Saturday, April 3, 2010
by Magi Nams © (click on photos to enlarge)
In the fresh light after dawn, Vilis and I set out to hike the Many Peaks Range, that short line of steep-sided, conical hills to the north of Townsville that we’d seen so often from various vantage points within the city. We drove to Cape Pallarenda Conservation Park, dropped off our bikes to provide return transportation to the Bald Rock trailhead, and then backtracked to the Townsville Town Common Conservation Park.
Following Freshwater Lagoon Road, we drove through the Common’s vast wetlands, which are the protected remnants of the Bohle River floodplain and which formed a picture smeared with mud, water, and vegetation that included cattails, grasses, sedges, and reeds. Slim, white intermediate egrets with bright yellow beaks hunted in shallow water, and flocks of Australian white ibises – my avian sheep – foraged near the road. I spotted a couple of brolgas or Australian cranes in the distance, the tall, grey cranes’ heads bearing a distinctive strip of red from their eyes around the back of their heads.
At the Bald Rock car park, we locked the Kia and headed upward toward Mount Marlow, the highest point (213 metres) in the Many Peaks Range. The 2.3 kilometre trail initially led us through open savannah woodland on steep, rocky ground much like that on Mount Louisa (see http://www.nams.ca/MagiBlog//2010/03/06/) or the hills in Oak Valley (see http://www.nams.ca/MagiBlog//2010/02/21/). Accompanied by butterflies, grasshoppers, flies, and an abundance of mosquitoes, we thrashed through tall grasses and herbaceous plants encroaching on a rocky trail set with occasional stone or wooden steps braced by rebar stakes. Flies buzzed around us, and spider webs hung between tall grasses, plastering our clothes and skin with sticky strands. Vilis said that he now knew what it must feel like to be inside a cotton candy maker, and for the first time in Australia, I wore my insect head net and was glad of it.
Despite the abundance of annoying insects and arachnids, natural lookouts along the trail offered spectacular views out over the Common’s wetlands to Castle Hill and, farther in the distance, Mount Stuart and the Hervey Ranges veiled by haze and cloud. Spangled drongos and satin flycatchers – the former black with dagger-like beaks and flared tails; the latter a flock of well-dressed insect hunters attired in tuxedos and broad, throat-covering bowties – perched in branches of scattered poplar gums along the spine leading to the bare, grassy peak of Mount Marlow. Offshore, Magnetic Island loomed close and dark with forested peaks.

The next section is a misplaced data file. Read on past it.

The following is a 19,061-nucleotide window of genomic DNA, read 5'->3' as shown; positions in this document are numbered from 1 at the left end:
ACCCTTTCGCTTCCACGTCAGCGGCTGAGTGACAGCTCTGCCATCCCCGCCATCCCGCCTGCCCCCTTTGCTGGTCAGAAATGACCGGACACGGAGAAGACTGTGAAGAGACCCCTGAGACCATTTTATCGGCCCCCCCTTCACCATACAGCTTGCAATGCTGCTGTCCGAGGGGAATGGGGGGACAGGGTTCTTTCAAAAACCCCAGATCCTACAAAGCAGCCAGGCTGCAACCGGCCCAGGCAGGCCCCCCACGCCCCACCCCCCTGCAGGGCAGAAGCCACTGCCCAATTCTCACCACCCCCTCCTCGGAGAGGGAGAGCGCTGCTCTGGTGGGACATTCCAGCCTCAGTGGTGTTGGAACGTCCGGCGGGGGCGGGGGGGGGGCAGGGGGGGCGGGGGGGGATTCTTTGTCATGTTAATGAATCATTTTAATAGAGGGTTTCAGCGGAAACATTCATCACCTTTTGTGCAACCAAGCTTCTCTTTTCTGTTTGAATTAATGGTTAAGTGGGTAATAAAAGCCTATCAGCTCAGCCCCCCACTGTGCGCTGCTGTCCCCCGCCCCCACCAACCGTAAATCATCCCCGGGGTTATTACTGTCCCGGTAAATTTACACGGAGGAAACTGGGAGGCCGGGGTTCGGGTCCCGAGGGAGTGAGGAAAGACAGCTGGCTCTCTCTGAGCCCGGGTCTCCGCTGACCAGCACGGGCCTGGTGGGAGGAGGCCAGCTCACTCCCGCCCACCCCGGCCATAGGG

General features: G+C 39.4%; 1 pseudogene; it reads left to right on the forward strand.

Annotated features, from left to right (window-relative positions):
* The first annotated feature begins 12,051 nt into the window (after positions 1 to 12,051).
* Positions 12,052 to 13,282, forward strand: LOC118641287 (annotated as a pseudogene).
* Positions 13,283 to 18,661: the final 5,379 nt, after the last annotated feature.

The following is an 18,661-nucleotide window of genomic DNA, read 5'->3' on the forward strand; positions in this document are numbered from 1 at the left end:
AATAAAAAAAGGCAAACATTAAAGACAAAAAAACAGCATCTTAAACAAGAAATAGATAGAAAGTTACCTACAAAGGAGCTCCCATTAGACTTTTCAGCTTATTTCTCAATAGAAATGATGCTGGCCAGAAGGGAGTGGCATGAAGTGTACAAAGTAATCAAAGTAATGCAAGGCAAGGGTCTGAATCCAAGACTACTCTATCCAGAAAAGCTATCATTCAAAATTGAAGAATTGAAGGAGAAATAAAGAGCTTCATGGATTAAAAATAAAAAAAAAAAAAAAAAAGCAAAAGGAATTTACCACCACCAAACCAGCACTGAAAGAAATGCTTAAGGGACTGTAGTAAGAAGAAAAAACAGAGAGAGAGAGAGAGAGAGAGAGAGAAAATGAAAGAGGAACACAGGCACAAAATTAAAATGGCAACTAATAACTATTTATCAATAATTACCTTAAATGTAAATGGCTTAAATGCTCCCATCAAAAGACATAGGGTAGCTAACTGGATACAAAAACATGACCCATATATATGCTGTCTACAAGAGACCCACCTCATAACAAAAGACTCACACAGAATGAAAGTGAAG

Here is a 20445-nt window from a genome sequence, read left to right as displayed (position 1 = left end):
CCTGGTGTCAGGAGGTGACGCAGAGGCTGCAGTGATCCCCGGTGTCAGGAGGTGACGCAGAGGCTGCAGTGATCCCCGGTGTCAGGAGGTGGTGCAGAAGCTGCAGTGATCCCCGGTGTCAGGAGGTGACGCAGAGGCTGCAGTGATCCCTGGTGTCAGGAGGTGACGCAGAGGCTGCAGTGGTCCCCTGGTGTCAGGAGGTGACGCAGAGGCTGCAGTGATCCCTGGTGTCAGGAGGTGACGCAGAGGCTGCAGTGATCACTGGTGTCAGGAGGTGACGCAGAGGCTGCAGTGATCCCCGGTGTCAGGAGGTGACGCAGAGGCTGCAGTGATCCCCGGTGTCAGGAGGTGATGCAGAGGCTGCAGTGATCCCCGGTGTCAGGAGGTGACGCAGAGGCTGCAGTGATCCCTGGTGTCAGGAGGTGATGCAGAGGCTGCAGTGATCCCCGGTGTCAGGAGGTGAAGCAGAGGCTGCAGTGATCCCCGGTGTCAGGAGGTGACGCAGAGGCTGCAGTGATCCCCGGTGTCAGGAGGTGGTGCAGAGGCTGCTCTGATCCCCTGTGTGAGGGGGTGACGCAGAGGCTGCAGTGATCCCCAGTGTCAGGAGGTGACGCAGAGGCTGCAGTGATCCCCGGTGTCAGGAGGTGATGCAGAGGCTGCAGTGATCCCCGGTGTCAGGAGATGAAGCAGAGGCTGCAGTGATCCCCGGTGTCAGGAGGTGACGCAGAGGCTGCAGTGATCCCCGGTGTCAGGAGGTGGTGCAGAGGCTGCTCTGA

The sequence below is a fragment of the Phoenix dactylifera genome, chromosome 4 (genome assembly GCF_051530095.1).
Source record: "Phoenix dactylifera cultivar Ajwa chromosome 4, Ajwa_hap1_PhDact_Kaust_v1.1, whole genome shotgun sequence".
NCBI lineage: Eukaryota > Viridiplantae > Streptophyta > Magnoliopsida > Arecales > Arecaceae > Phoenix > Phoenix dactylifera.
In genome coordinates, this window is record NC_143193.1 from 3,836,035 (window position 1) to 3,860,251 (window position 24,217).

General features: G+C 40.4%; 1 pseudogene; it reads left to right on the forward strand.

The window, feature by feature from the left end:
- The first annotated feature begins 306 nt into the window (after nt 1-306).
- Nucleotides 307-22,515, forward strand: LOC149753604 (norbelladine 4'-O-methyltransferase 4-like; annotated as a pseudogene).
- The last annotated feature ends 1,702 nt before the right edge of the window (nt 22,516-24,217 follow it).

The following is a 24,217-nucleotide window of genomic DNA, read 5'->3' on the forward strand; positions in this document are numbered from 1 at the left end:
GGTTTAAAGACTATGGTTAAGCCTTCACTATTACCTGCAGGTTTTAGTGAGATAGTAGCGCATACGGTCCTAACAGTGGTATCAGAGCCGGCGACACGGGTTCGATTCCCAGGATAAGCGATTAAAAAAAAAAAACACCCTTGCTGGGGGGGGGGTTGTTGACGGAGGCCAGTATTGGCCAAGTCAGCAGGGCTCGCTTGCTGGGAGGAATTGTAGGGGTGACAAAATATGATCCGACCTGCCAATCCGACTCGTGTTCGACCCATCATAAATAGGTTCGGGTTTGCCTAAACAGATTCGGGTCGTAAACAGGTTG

Beyond the height of land, we followed the trail towards Cape Pallarenda, a further 5.1 kilometres. Passing through additional grassland and open savannah woodland, the track became even more overgrown and difficult to distinguish. As we hiked down toward dense vine thicket cloaking the southern slopes of the range, we slipped on rubble and pushed through dense grasses taller than my head, trusting our feet to find purchase on the unseen ground surface without rolling an ankle or stepping into a hole.
Within the thicket, vines snared scrubby trees, twisting and spiralling around trunks and branches. They sent half-loops arching across the trail or tangled with themselves to form net-like fences. Whereas we’d spotted a few red and white hibiscus blossoms in rock outcrops on earlier portions of the track, in the thicket, mounds of blue morning glory climbed over deadfall and low branches, some forming exquisite trellises that could have graced a wedding party. Among the rocks on the track, Vilis spotted and photographed a brown skink with a white stripe running from its upper lip back along its body (which I later identified as Carlia munda) and a young collared whipsnake with striking black and yellow markings on its head and neck.
We rock-hopped around cliff faces with gigantic boulders perched atop them, and paused to rest at bald Tegoora Rock 1.2 kilometres from Cape Pallarenda, which granted expansive views of the Common. That enormous wetland struck me as the largest mosquito breeding area I had ever seen. The remainder of the trail to the cape was broader and much better cleared and maintained than the rough 3.8 kilometres between the cape and Mount Marlow. At the end, we unlocked our bicycles from the fence where we’d left them and pedalled to the park’s picnic area for a breather before cycling to the car.
The debate then became whether to ride the Cape Pallarenda Road to Freshwater Lagoon Road and the car, or to tackle a trail we’d seen on Google-Earth, which appeared to follow the base of the hills back to the Bald Rock car park. I voted for the former, while Vilis pushed for the latter, saying, “Let’s try it. We’ll know soon enough if it doesn’t work.”
During the next hour and a half, while we rode over faint gravel choked with rank vegetation, pushed our bikes through narrow streams and over huge diggings rooted perhaps by feral pigs, dodged rocks and eroded gullies on the trail, and slogged through mud and water, with grasses towering over our heads, I realized that Vilis’s definition of knowing ‘if it doesn’t work’ was a whole lot different from mine. Nearly every minute, I expected to land on my face, but miraculously kept myself and my bike upright. Red-faced with exhaustion and bitten by mozzies and green tree ants, I was way out of my comfort zone on that track, but thought of how my 18- and 21-year-old sons would have loved it. So, I rode for them. At the end of it, my head ached, my heart pounded, and my legs felt like rubber, but I’d done it. I would, however, not do it again.
Fauna sightings: Australian white ibises, intermediate egrets, *brolgas, spangled drongos, satin flycatchers, golden-headed cisticolas, pheasant coucal, *skink Carlia munda, *collared whipsnake. (*lifelist sighting)